Cliff Kincaid
How Trump hatred is designed to save Iran
By Cliff Kincaid
May 30, 2017

Under the Graham family, the previous owners of the Washington Post, it was always a liberal Democratic Party newspaper. Everyone knew that. Under Amazon's Jeff Bezos, it has become a left-wing rag, running stories against the Trump administration that are so extreme as to be laughable. The paper's descent is something to see, especially in regard to Iran's aggressive and terroristic behavior in the Middle East.

Consider the story that ran in the print edition of the paper, "Trump's visit to Saudi Arabia incites conflicts in Middle East, analysts say." Who are these analysts? The only one cited is Fawaz Gerges, a professor of Middle East studies at the London School of Economics who says that the Trump visit was "related" to the "tumult" that ensued.

So the word "incites" in the title – which implies deliberate intent – becomes "related" in the article, whatever that means. And the "analysts" is just one professor who doesn't actually make the charge of incitement.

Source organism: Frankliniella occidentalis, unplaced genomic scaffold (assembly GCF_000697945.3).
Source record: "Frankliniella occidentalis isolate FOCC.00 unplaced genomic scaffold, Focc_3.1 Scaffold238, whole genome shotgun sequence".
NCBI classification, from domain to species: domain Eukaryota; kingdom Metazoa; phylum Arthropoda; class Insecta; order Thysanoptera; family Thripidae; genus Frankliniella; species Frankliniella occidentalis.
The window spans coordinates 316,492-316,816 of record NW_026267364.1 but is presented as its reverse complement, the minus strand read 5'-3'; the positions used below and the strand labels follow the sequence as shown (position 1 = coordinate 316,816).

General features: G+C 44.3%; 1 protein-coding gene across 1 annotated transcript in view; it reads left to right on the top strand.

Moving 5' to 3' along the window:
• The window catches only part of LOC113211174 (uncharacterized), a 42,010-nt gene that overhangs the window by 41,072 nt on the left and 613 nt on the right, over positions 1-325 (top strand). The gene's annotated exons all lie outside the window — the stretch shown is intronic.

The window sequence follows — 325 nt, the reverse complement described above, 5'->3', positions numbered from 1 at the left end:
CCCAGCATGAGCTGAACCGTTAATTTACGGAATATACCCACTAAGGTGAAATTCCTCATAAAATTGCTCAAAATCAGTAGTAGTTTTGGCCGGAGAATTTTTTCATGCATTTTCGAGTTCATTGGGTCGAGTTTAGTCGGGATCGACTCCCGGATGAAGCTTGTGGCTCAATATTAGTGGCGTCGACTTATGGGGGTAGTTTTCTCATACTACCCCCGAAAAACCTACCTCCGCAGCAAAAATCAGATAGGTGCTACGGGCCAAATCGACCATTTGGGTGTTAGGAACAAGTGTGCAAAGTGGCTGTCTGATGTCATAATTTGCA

This is a case of a Post headline going far beyond what the story actually says. The word "incites" is another way to blame Trump for anything bad that happens around the world. It was just one of many anti-Trump stories in this edition of the paper. The bias is never- ending and only seems to get worse each day.

But this story was more unusual than most, since it pins the blame on Trump for problems in the Arab/Muslim world that go back hundreds of years. Trump's crime is supporting Sunni Saudi Arabia against Shiite Iran.

Both regimes are noxious, and the case can be made to stay out of the Middle East and let them fight it out. But Trump has come to the conclusion that Saudi Arabia has to be supported at this time because of Russia-backed Iran's desperate pursuit of strategic nuclear weapons and its export of terrorism.

Somebody at the Post apparently realized the headline blaming Trump for incitement was a vast overstatement of what was in the story itself, so it was changed in the online edition to "By backing Saudi Arabia's vision of the Middle East, Trump may be sowing the seeds of conflict."

Trump was supposedly inciting the Middle East, but now his pro-Saudi stand "may" be "sowing the seeds of conflict."